I tried contacting law enforcement, but I don’t have any details on where those reports go. This leaves us in a kind of twilight where we need the media to cover this and ask the hard questions, like “hey, multimillion dollar corporation Veritext, why would you let a respected member of the profession say these things about you without trying to convince him he’s wrong?” Remember, they don’t have to sue, they just have to convince me I’m wrong. They haven’t tried. Because it’s a fraud. I even wrote them a letter. We also need the media to ask government questions, because that would probably get government to act. Until it does, we are a nation of unenforced laws.

Again, possibilities. 1) An event will occur which triggers a viral moment, calling attention to us in a way that changes the trajectory of digital recruitment and definitively ends shortage, such as attracting investors. 2) Such an event will not occur. So what is digital court reporter helpline? An assumption that I will lose. I will assume that court reporters will not increase their funding of Stenonymous over the next decade, that no journalist or lawyer will come to our rescue in a way that makes a difference, and that the number of stenographers falls to the point where we won’t bounce back (unlikely). So then the goal, for me, at least, becomes improving the lives and working conditions of working reporters. That means organizing people. That means communicating with them. That means thinking well outside the box. And if you see the description for the helpline, you’ll see what I mean. Again, as I grow this movement, it will hopefully decrease the steno-digital pay gap, leading to incentivized stenographer use because we are more efficient on average. And if the corporations decide to discontinue their aggressive pursuit of digital before we have a viral moment, so be it. But that’s what the helpline is about, taking control of digital court reporter spaces in a way that associations could never do.

But until I’m fairly sure I’ve lost, I’ll be trying to reach that viral moment. I’ve done this in a lot of different ways, even some ways people wouldn’t think about, like being a little more rude or aggressive. This is because journalists are lazy and about ten thousand times more likely to publish an article about me saying something a little off key than the math showing shortage is exaggerated. Seriously, somebody lie and tell a journalist I made a racial slur and I’ll be in the news tomorrow. But corporate fraud affecting thousands of people isn’t important. In that same vein, I was hoping someone would start media antithetical to mine and start an ideology war with me. Power’s about eyeballs, and nothing would get eyeballs like an open market media war. The most I got was Mary Ann Payonk blocking me and badmouthing me to others.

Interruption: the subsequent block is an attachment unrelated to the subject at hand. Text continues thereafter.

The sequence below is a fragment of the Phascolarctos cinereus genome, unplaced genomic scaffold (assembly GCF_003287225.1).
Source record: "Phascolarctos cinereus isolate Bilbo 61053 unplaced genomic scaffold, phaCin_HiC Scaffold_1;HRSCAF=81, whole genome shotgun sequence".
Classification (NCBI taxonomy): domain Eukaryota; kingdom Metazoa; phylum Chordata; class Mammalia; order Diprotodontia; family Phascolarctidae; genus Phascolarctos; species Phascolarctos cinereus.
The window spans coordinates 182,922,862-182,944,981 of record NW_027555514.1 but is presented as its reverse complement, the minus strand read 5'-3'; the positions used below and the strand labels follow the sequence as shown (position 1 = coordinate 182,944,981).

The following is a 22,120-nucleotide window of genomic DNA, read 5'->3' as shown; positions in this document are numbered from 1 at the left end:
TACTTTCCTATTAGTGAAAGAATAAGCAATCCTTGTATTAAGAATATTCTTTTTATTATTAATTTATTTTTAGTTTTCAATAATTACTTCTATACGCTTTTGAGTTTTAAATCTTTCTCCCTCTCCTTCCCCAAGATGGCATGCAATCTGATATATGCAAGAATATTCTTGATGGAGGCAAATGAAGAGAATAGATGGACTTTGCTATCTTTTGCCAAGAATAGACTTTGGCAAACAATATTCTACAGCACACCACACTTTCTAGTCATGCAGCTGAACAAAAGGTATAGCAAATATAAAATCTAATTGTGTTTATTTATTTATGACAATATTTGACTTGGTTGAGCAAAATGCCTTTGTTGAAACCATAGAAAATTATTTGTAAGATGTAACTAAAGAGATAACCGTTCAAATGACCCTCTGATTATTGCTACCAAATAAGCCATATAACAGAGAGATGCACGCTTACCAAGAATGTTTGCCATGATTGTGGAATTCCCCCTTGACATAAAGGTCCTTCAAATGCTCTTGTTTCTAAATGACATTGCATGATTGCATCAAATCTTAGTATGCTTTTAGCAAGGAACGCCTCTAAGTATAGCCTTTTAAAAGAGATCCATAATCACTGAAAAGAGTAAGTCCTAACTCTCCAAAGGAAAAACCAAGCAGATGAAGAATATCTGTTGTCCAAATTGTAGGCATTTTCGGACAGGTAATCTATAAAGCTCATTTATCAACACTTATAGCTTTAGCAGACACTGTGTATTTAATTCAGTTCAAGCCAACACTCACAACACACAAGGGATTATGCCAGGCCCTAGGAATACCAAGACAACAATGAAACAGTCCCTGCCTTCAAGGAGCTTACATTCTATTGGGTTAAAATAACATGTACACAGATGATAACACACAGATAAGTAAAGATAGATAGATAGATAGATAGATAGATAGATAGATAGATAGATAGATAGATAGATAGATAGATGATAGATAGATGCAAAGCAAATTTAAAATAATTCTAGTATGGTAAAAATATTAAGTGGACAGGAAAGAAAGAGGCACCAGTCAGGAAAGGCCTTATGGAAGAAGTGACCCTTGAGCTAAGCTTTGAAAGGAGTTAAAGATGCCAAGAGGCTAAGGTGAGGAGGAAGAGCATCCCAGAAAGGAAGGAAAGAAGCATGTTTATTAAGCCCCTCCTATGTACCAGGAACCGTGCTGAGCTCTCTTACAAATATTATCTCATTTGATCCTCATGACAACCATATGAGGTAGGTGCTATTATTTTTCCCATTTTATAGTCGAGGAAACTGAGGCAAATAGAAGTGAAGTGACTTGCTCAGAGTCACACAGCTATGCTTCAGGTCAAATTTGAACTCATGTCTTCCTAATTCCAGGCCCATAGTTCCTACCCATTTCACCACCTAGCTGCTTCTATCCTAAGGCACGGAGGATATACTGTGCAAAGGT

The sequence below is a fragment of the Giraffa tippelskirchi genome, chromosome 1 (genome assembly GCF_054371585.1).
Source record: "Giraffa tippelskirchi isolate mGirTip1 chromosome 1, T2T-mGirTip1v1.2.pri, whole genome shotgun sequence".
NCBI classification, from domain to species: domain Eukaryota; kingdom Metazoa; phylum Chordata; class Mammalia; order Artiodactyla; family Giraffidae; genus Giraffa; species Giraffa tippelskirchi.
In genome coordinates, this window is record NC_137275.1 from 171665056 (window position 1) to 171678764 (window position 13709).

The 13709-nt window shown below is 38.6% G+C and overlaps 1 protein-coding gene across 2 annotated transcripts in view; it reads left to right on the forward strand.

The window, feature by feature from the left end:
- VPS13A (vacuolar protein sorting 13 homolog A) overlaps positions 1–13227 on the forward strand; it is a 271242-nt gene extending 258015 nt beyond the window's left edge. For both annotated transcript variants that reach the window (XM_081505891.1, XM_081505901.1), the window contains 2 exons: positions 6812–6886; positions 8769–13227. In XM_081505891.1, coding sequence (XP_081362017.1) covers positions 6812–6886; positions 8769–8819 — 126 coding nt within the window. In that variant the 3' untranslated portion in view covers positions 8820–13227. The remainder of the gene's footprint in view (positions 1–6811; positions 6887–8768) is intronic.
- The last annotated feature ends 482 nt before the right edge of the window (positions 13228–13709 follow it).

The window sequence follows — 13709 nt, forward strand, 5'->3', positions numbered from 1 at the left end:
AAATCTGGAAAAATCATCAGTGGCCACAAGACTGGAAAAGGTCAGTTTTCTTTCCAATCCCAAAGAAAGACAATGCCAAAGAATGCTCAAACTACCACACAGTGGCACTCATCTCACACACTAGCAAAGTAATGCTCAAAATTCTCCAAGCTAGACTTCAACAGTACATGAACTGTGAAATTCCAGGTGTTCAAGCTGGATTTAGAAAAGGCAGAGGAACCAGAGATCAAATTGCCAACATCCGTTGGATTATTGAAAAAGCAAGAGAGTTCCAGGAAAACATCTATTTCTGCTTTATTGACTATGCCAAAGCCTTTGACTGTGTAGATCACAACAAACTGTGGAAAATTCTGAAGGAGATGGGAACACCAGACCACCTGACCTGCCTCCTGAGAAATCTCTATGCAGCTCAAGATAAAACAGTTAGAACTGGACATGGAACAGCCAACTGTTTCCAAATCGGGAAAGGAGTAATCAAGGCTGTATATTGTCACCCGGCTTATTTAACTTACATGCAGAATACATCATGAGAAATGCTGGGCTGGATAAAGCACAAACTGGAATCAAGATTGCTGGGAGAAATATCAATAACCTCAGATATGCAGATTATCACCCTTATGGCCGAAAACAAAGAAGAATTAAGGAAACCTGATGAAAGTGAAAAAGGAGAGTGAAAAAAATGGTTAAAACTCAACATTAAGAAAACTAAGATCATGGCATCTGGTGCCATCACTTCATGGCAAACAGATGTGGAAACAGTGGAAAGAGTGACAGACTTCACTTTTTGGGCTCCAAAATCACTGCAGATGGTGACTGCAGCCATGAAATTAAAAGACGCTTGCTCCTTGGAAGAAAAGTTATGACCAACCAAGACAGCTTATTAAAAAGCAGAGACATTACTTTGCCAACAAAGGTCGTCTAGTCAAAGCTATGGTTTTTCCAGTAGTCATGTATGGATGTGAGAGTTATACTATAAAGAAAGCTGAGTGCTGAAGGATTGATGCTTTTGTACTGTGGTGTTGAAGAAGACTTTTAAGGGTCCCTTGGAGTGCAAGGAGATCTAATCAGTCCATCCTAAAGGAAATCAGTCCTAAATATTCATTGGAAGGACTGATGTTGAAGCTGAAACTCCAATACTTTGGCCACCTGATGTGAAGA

You see, for years court reporters predictably went in the same direction and were stuck in a kind of “group think.” By injecting the market with a new and growing viewpoint, we create an environment that is uncertain. In a “certain” environment, status quo reigns supreme, and right now the aggressive expansion of digital is the status quo. In an uncertain environment, the largest players have the most to lose and are the slowest to act. By taking our predictability off the table, we can force the largest players on the field to react to us. If your opponent is reacting to you, it means you have a shot at controlling the game.

Some miscellaneous points. As for why I allow uncomfortable conversations in the Stenonymous Facebook group, my business is information. It’s a cop tactic. Let the suspect talk themselves into a corner. Let the people that make us uncomfortable speak, we might learn something or we might not, but we certainly will not if we silence dissent. And learning new information can only help us because we are the more-established workforce.

Before I conclude, I would just like to say I’m imperfect. My execution of things isn’t always great. So I am open to criticism. I don’t discard it when you send it. I do not censor contrary viewpoints. That’s why I’m writing this. Being open minded is also part of my strategy. Evidence will change my views, particularly over time and with reflection. Building truth seeking into my worldview allows me to re-evaluate things and avoid confirmation bias trapping me in an endless loop of “I’m right and you’re wrong.”